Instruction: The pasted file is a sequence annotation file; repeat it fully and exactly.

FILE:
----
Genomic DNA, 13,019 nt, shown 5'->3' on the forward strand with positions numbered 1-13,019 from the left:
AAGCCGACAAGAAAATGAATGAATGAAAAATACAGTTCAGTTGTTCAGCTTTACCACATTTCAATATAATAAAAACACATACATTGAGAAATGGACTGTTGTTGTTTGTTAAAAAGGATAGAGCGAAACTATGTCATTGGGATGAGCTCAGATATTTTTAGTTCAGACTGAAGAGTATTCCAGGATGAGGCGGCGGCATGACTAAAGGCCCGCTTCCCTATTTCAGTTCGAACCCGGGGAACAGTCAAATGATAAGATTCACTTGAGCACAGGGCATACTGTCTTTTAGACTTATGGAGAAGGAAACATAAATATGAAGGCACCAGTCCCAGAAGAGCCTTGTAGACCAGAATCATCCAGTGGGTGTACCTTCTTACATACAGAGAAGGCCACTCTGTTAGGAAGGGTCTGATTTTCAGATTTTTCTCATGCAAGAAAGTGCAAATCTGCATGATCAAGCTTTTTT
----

Genomic DNA, 13,019 nt, shown 5'->3' on the forward strand with positions numbered 1-13,019 from the left:
AAGCCGACAAGAAAATGAATGAATGAAAAATACAGTTCAGTTGTTCAGCTTTACCACATTTCAATATAATAAAAACACATACATTGAGAAATGGACTGTTGTTGTTTGTTAAAAAGGATAGAGCGAAACTATGTCATTGGGATGAGCTCAGATATTTTTAGTTCAGACTGAAGAGTATTCCAGGATGAGGCGGCGGCATGACTAAAGGCCCGCTTCCCTATTTCAGTTCGAACCCGGGGAACAGTCAAATGATAAGATTCACTTGAGCACAGGGCATACTGTCTTTTAGACTTATGGAGAAGGAAACATAAATATGAAGGCACCAGTCCCAGAAGAGCCTTGTAGACCAGAATCATCCAGTGGGTGTACCTTCTTACATACAGAGAAGGCCACTCTGTTAGGAAGGGTCTGATTTTCAGATTTTTCTCATGCAAGAAAGTGCAAATCTGCATGATCAAGCTTTTTT